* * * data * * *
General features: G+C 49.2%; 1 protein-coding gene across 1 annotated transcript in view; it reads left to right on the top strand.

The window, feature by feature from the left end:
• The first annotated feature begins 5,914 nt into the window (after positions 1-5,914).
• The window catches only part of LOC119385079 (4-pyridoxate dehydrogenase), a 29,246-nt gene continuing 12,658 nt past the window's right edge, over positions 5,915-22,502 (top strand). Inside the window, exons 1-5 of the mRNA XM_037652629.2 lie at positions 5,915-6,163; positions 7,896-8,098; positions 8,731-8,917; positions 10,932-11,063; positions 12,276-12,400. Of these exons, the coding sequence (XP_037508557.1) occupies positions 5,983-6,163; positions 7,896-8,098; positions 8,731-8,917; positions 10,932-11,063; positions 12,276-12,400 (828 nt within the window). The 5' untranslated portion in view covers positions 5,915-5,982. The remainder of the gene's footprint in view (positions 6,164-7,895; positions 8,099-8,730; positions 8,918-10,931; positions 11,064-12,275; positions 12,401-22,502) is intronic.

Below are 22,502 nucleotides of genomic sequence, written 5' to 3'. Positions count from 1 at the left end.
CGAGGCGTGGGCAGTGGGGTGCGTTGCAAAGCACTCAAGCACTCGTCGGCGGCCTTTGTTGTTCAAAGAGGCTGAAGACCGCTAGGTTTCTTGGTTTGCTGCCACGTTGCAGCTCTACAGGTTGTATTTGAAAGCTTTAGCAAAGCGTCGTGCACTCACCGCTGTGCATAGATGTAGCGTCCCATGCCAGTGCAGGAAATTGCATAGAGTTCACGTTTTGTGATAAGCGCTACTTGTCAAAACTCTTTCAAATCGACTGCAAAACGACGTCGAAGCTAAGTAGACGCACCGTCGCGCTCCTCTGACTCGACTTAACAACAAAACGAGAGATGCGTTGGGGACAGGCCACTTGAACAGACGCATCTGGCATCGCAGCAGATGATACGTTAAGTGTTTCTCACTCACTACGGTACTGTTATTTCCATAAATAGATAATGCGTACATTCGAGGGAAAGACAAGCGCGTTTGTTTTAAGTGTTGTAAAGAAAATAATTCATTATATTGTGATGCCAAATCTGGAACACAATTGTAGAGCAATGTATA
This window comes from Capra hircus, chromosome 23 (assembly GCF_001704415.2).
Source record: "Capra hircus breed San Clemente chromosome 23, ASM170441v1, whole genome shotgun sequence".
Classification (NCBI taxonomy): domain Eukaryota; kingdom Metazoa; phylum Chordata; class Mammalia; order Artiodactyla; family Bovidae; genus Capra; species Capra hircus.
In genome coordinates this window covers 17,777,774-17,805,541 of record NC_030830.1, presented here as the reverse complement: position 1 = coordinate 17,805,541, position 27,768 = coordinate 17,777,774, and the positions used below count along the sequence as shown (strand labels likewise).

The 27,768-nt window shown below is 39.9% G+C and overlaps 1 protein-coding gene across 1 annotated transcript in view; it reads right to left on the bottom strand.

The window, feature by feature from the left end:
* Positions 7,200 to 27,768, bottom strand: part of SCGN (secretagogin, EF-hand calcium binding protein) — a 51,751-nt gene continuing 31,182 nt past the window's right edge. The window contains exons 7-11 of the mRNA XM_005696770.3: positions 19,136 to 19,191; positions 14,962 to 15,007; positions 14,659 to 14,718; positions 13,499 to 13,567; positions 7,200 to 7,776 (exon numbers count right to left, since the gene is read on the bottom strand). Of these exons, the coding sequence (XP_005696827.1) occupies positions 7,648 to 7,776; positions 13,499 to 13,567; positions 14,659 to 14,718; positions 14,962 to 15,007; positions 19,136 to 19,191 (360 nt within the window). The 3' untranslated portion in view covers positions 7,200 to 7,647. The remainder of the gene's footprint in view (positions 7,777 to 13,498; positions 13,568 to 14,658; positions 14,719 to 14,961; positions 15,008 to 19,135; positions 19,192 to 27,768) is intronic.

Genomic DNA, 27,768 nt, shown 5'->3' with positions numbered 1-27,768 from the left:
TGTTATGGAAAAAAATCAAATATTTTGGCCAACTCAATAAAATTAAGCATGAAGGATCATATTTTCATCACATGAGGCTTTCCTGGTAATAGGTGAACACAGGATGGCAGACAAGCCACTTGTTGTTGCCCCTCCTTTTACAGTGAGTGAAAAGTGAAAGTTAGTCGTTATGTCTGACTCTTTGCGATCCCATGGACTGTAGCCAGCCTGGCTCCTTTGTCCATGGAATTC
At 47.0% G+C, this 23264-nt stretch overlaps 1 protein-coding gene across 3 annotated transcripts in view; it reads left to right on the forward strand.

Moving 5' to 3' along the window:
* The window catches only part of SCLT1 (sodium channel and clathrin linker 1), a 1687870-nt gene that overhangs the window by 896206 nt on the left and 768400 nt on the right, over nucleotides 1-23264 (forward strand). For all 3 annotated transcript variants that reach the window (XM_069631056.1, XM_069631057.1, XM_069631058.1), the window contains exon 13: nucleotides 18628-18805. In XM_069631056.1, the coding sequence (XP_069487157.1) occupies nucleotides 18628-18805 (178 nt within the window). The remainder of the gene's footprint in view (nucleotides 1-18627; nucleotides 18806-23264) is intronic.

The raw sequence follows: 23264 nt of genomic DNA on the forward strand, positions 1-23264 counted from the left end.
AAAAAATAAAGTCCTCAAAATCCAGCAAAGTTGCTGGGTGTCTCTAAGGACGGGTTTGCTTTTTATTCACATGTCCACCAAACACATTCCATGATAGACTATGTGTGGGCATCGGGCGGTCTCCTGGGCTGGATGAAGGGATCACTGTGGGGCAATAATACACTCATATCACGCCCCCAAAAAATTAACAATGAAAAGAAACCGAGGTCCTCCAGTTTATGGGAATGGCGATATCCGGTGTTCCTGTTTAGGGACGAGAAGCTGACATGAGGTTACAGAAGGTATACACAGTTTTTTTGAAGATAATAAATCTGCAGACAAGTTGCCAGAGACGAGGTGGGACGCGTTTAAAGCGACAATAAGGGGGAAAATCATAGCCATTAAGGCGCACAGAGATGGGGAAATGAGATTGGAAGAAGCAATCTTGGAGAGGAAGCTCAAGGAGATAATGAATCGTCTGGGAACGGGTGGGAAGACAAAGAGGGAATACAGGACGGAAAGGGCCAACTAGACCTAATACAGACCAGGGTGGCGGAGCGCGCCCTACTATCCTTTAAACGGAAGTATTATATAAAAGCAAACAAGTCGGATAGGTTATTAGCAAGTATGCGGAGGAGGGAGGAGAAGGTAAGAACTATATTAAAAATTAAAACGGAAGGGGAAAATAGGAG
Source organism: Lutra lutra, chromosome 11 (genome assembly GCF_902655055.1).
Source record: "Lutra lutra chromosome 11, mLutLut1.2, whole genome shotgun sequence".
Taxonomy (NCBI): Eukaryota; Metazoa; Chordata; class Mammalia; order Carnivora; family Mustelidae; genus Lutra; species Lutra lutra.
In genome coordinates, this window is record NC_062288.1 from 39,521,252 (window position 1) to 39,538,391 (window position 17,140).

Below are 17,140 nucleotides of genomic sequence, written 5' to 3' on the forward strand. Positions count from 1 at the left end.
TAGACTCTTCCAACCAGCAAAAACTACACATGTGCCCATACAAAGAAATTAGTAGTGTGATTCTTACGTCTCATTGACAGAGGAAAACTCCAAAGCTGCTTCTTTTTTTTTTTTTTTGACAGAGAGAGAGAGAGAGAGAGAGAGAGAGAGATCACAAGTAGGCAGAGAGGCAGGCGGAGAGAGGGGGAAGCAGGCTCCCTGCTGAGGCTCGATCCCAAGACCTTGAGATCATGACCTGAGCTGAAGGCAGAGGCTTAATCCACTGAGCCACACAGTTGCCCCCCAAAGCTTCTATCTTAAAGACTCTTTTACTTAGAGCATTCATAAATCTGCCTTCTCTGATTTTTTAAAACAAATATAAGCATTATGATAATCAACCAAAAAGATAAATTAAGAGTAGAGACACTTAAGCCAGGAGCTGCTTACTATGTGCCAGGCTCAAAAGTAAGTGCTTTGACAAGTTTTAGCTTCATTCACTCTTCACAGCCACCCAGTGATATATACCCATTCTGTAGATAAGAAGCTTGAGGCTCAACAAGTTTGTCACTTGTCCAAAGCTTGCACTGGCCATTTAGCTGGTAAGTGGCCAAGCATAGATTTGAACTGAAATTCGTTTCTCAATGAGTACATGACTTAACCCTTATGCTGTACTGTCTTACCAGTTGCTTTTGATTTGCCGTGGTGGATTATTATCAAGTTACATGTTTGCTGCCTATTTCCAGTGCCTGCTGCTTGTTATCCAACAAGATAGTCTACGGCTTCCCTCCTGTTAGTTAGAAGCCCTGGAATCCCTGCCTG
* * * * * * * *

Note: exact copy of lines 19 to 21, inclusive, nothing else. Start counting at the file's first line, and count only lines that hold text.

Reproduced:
The raw sequence follows: 23264 nt of genomic DNA on the forward strand, positions 1-23264 counted from the left end.
AAAAAATAAAGTCCTCAAAATCCAGCAAAGTTGCTGGGTGTCTCTAAGGACGGGTTTGCTTTTTATTCACATGTCCACCAAACACATTCCATGATAGACTATGTGTGGGCATCGGGCGGTCTCCTGGGCTGGATGAAGGGATCACTGTGGGGCAATAATACACTCATATCACGCCCCCAAAAAATTAACAATGAAAAGAAACCGAGGTCCTCCAGTTTATGGGAATGGCGATATCCGGTGTTCCTGTTTAGGGACGAGAAGCTGACATGAGGTTACAGAAGGTATACACAGTTTTTTTGAAGATAATAAATCTGCAGACAAGTTGCCAGAGACGAGGTGGGACGCGTTTAAAGCGACAATAAGGGGGAAAATCATAGCCATTAAGGCGCACAGAGATGGGGAAATGAGATTGGAAGAAGCAATCTTGGAGAGGAAGCTCAAGGAGATAATGAATCGTCTGGGAACGGGTGGGAAGACAAAGAGGGAATACAGGACGGAAAGGGCCAACTAGACCTAATACAGACCAGGGTGGCGGAGCGCGCCCTACTATCCTTTAAACGGAAGTATTATATAAAAGCAAACAAGTCGGATAGGTTATTAGCAAGTATGCGGAGGAGGGAGGAGAAGGTAAGAACTATATTAAAAATTAAAACGGAAGGGGAAAATAGGAG
Source organism: Lutra lutra, chromosome 11 (genome assembly GCF_902655055.1).